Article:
17 Aug 2013

Two Days, One Boat: Meandering Down the Mighty Mekong

We had read all about the delights of travelling for two days by slowboat from Thailand to Luang Prabang (there is also a fast 8 hour boat, but you have to wear safety helmets and shout at each other to be heard, uh..no thanks) and so it was that we found ourselves on a bus to the Thai border one Monday morning, ready for the journey, with soft cushions in hand - we'd heard that 2 day numb bum wasn't much fun, so we were prepared!

It's quite an easy ride from Chiang Mai to the border, you get a nice posh a/c bus to Chiang Rai with free water and a sticky bun, and then change to a hot and sticky local bus, full of smiling old Thai ladies who kindly shuffled along so we could sit together, delighted to meet two falang (Thai word for foreigners) who thanked them in Thai ("Kob koon ka" if you're a girl, "Kob koon krap" if you're a chap) which widened their gap-toothed smiles even more. 

This is the first time we've mentioned the Mekong but definitely not the last as it will feature heavily in our travels through Laos, Cambodia and Vietnam. Simply put, it's beautiful, and very big! 
The view from our guesthouse on the Thai border! We can see Laos on the opposite bank!

So, how long is the Mekong river? Pretty bloomin' long at 4800km (you could theoretically get a boat from Vietnam to China, although it might take you a little while, and there probably isn't a cushion thick enough to sit on for that amount of time!)


Arriving in Chiang Khong, the market town on the Thai border that is slowly turning its head in the tourism direction, and stayed at a beautiful guesthouse right on the river, and enjoyed the view with a cold beer of course!

Information Bit: We had to queue to get exit stamp on Thai side, then take a long tail boat ride (people over 5ft = not comfy!) across the river to Huay Xai, queue to get our Laos visa $35, complete two forms and take a passport photo (we have no shortage of multiple sizes!), take a songthaeuw 50THB per person to the slow boat port. If you book in advance it will cost more but will provide that peace of mind, however we like to live dangerously here in the Noble household and booked there on the spot, with no problem whatsoever. Cost 900THB each.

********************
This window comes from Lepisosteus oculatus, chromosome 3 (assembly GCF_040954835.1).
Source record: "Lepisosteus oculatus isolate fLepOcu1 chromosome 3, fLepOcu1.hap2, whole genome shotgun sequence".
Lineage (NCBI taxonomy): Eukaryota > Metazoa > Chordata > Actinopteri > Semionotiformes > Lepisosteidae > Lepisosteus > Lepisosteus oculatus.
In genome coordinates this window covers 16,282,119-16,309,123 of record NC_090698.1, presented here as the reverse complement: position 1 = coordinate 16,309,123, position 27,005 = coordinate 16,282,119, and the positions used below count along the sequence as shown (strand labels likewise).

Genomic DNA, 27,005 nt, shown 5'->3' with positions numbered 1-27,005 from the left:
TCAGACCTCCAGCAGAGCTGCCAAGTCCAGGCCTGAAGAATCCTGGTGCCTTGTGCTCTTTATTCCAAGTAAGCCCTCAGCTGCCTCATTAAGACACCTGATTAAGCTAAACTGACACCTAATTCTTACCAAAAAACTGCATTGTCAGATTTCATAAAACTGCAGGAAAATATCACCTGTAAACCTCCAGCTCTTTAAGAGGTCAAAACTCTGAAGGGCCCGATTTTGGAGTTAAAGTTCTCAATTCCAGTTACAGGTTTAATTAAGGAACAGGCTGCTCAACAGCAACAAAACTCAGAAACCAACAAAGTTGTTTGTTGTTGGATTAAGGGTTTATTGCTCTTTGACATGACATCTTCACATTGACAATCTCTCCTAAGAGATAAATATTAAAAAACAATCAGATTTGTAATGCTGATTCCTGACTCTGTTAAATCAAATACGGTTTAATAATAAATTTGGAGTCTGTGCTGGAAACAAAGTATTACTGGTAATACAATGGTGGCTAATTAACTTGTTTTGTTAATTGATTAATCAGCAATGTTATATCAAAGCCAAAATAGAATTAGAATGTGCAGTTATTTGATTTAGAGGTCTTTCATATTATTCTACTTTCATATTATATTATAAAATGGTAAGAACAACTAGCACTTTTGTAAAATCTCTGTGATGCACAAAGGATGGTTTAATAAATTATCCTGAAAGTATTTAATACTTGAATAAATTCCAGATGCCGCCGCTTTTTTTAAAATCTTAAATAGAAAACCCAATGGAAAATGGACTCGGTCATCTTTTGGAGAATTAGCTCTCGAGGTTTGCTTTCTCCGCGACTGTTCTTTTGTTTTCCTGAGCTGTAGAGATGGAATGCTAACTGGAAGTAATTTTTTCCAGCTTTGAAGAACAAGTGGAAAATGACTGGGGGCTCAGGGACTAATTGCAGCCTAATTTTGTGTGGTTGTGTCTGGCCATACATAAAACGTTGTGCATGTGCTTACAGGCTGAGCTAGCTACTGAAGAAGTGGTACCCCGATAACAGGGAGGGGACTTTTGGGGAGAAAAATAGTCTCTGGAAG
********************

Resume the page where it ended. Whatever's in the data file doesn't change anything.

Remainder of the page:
Long boat seating four across, small food and beer stall at the back, western toilets. and plenty of noisy passengers including Germans, French, Italians, monks, Laotians, Hmong (hill tribe in Thailand and Laos), Thai, Chinese, Japanese. And some small cute kids who serve us drinks and who we hope are the children of the people who run this boat. Something we won't want to think about too deeply, but one was particularly keen that Paddy should take his photo.

The Beauty Bit:
Views on the Mekong - chocolate muddy water, rips (underground eddys), rapids, black volcanic rock, driftwood (so much that we have to turn the boat around in along the way so as to rid ourselves of the wood caught underneath), golden wats buried deep on the hillside, huts, cows taking shade under the trees, pink and black buffalo cooling themselves in the water, with limestone cliffs looming up and over the river, and a sleepy Paddy making occasional 'Nam references mentioning the Mekong. This may be the beginning of a trend. 

The clouds are practically violet against the dramatic cloud formations, and the lush green hillside. One of the many upsides of arriving during the rainy season is the luscious scenery.

So there we were on the boat to Laos PDR (PDR officially means the People's Democratic Republic -  yes, it's communist - but the local joke is that it also means "please don't rush", so all timings are approximate. It actually bears a startling similarity to Irish time, where "I'll be with you in an hour" means an impatient Brit and a faffing Irishman need to compromise...

With much sleepy love from us to you all,

Maddy and Paddy xxx

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